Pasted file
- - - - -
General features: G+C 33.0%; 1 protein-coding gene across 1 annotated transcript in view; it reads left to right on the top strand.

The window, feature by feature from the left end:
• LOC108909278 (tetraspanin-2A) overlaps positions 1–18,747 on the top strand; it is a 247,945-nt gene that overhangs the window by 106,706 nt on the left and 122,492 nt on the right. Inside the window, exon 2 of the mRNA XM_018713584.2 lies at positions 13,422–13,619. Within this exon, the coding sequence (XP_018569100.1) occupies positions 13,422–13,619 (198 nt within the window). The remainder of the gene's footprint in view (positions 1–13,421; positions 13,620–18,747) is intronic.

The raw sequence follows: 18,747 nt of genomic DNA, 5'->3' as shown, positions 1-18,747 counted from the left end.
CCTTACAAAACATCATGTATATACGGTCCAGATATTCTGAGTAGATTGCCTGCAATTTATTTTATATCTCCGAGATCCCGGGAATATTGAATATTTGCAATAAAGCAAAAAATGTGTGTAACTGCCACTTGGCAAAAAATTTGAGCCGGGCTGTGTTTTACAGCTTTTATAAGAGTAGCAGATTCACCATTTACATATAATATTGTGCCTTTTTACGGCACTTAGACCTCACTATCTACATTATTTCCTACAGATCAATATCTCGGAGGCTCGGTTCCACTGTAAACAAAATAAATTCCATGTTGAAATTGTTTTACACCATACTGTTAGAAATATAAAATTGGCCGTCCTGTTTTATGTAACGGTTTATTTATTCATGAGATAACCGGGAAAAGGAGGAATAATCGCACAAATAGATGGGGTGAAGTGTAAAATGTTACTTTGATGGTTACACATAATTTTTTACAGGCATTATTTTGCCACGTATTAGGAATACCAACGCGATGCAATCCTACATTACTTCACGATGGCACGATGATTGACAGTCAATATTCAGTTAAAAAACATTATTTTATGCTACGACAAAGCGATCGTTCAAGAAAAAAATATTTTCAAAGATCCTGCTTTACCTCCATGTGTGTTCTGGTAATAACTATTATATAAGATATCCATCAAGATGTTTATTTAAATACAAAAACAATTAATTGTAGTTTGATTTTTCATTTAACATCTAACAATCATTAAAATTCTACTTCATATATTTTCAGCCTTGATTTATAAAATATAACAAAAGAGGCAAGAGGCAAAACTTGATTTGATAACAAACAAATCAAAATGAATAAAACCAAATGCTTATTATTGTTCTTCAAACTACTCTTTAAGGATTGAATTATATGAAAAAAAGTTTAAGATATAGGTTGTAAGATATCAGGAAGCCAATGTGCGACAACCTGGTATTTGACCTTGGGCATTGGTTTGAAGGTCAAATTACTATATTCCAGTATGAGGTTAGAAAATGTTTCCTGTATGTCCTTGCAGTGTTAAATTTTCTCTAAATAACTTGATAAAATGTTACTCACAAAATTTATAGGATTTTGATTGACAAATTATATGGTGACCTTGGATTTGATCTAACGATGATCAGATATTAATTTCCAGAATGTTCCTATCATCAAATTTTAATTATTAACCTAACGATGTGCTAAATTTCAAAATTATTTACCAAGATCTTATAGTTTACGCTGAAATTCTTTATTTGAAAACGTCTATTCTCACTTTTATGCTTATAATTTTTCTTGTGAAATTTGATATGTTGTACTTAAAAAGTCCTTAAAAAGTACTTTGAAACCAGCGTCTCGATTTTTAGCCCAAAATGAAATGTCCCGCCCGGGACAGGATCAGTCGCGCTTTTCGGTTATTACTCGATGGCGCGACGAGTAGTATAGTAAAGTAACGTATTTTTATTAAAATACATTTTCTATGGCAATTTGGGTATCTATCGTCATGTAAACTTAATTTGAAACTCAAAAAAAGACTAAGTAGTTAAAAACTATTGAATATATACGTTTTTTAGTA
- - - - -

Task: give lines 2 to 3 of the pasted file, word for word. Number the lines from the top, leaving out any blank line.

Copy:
The window, feature by feature from the left end:
• LOC108909278 (tetraspanin-2A) overlaps positions 1–18,747 on the top strand; it is a 247,945-nt gene that overhangs the window by 106,706 nt on the left and 122,492 nt on the right. Inside the window, exon 2 of the mRNA XM_018713584.2 lies at positions 13,422–13,619. Within this exon, the coding sequence (XP_018569100.1) occupies positions 13,422–13,619 (198 nt within the window). The remainder of the gene's footprint in view (positions 1–13,421; positions 13,620–18,747) is intronic.